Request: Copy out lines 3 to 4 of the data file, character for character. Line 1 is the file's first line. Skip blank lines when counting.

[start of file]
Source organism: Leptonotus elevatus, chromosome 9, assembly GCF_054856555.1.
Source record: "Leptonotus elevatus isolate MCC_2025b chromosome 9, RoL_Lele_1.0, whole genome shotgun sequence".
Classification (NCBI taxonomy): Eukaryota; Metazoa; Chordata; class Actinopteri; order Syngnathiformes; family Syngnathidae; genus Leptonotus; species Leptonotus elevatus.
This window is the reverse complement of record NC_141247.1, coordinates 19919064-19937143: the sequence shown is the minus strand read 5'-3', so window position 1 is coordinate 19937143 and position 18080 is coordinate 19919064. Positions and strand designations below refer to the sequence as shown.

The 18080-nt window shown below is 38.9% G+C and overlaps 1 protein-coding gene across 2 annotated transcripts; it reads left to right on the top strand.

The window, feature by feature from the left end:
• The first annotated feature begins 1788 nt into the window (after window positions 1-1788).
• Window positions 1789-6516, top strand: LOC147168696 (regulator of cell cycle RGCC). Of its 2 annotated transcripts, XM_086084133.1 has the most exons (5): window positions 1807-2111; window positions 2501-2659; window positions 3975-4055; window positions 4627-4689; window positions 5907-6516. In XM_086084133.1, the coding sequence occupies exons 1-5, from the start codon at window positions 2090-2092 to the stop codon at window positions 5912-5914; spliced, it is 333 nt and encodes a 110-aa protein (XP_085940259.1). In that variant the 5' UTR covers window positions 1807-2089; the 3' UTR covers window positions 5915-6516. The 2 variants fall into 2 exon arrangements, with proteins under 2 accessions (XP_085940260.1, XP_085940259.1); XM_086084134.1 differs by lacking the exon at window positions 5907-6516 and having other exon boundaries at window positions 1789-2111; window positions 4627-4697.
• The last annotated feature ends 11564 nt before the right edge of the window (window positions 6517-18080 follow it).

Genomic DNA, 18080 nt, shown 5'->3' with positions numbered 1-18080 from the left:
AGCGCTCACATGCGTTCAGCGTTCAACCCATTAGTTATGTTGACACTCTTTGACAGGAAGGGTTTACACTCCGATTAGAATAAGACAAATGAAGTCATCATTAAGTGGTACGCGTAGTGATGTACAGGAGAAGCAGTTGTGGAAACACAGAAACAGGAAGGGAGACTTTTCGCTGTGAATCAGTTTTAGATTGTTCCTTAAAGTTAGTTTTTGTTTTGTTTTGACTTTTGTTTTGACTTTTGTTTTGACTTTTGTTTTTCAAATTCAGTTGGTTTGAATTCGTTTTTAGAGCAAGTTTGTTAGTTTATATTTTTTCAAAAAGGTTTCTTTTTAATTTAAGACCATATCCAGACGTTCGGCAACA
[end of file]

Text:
Classification (NCBI taxonomy): Eukaryota; Metazoa; Chordata; class Actinopteri; order Syngnathiformes; family Syngnathidae; genus Leptonotus; species Leptonotus elevatus.
This window is the reverse complement of record NC_141247.1, coordinates 19919064-19937143: the sequence shown is the minus strand read 5'-3', so window position 1 is coordinate 19937143 and position 18080 is coordinate 19919064. Positions and strand designations below refer to the sequence as shown.